If you’re a wedding industry entrepreneur, you know that setting percentage-based prices can be a challenge. You don’t want to undercharge your clients, but you also don’t want to overcharge them and risk losing their business. In this blog, Nicole Mower from Nicole Mower Events shares her three best practices for setting percentage-based prices. By following her advice, you can ensure profitability, sustainability, and scale in your business.
Nicole Mower is a wedding planner who has mastered the art of percentage-based pricing. While doing this for a few years, she has a wealth of knowledge to share about the different ways that you can implement percentage-based pricing in your business.
When it comes to setting percentage-based prices for wedding industry entrepreneurs, there are a few best practices to keep in mind. First and foremost, it’s important to make sure that your percentages are based on your overall costs, so that you’re not losing money on each transaction. Secondly, it’s important to be consistent with your pricing, so that your customers know what to expect and can budget accordingly. Finally, do not take for granted the vendor recommendations you recommend, these are invaluable, giving your customers highest quality service for the best price! By following these best practices, you can ensure that your percentage-based pricing is fair and profitable.
Here are the steps you need to follow:
1. Don’t be afraid to charge percentage based pricing – it’s more fair for the client and for you!
2. Use a hybrid model of flat fee + percentage to ease into it.
3. Practice selling percentage based pricing with friends to get comfortable with it.
If you’re thinking about implementing percentage based pricing in your business, the first step is to overcome any fears you have about charging this way. It’s more fair for the client and for you, so don’t be afraid to charge what you’re worth. You can start by baby-stepping from flat fee to percentage based pricing, by charging a flat fee plus a percentage.
This will help you get used to the new pricing model and help your clients understand what they’re paying for. As you get more comfortable with percentage based pricing, you can move to charging a percentage only, with a minimum fee. This will ensure that you’re always getting paid for the work you put in and help avoid any resentment towards your clients.
Always be transparent with your clients about your pricing. They should know exactly what they’re paying for, and how the pricing works. This will help build trust and avoid any confusion or frustration down the road.
The first step is to come up with a minimum fee that you’re comfortable with. This is the fee that you will charge regardless of what the final cost of the event is. Next, you’ll charge a percentage on top of that minimum fee. This percentage will be based on the final cost of the event. The idea is that this will help to cover any additional costs that may come up as the event is planned. This hybrid model of flat fee + percentage is a great way to ease into percentage based pricing, and it will help to avoid any resentment that may come from feeling like you’re not being compensated for all of the work you put in.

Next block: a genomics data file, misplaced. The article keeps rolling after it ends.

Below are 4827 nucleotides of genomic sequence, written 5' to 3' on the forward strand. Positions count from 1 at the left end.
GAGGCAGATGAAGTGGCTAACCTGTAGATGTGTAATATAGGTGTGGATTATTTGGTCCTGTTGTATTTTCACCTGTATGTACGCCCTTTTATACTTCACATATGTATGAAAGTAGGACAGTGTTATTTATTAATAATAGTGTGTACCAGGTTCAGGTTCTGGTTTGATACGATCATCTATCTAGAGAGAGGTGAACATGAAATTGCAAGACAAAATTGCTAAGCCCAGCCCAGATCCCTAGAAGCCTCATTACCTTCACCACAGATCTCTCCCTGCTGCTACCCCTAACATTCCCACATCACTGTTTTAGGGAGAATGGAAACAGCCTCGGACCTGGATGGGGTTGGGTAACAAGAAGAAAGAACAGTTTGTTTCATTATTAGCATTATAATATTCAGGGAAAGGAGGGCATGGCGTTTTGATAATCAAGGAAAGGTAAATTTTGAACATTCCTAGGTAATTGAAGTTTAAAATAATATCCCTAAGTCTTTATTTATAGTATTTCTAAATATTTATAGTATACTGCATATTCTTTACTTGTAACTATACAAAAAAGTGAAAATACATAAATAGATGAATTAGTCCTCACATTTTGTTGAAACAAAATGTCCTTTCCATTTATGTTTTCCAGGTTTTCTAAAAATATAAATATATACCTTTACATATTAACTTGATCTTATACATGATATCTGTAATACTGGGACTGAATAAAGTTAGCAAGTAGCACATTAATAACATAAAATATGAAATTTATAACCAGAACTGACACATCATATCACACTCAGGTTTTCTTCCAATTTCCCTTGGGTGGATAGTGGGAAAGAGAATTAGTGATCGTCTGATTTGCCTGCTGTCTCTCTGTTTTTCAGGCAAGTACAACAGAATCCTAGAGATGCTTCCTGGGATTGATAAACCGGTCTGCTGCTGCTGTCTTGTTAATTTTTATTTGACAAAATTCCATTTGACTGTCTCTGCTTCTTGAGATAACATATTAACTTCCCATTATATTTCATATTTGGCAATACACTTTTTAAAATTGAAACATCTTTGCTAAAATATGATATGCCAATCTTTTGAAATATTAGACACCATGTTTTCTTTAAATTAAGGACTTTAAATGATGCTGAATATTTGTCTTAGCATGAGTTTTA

Be sure to communicate your pricing structure to your team so that everyone is on the same page. This will help to avoid any confusion or misunderstandings down the road.
If you’re considering switching to a percentage-based pricing model, one way to ease into it is by charging a flat fee plus a percentage. This allows you to be transparent with your clients about what the minimum cost will be, while still being able to adjust for any increases in scope. For example, if a client books a $3,000 DJ, you can add a $300 production fee on top of that. This way, there are no surprises and clients understand what they’re paying for.
In the beginning when Nicole was a little bit nervous and a little bit unsure, she would get more questions. But something that really helped her was to role play sales calls. Actual mock sales calls with vendor friends. Years ago when she worked for a tent company as a sales consultant. She said it was kind of goofy, but it really does help, especially with friends. They’re going to know the kind of questions a client might ask you. Great practice!
I’d love to hear how you apply to get Profitability, sustainability, and scale. Leave me a comment on how it went for you in our Facebook Community!
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I help creative business owners sustainably scale their business so they can create a thriving career and work-life balance.
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I have experience speaking at both live and virtual events, educating creative and wedding entrepreneurs how to step into their role as CEO. If you're looking for speakers for your next conference, workshop, event, or the next guest for your podcast, I'd love to see how we can collaborate!
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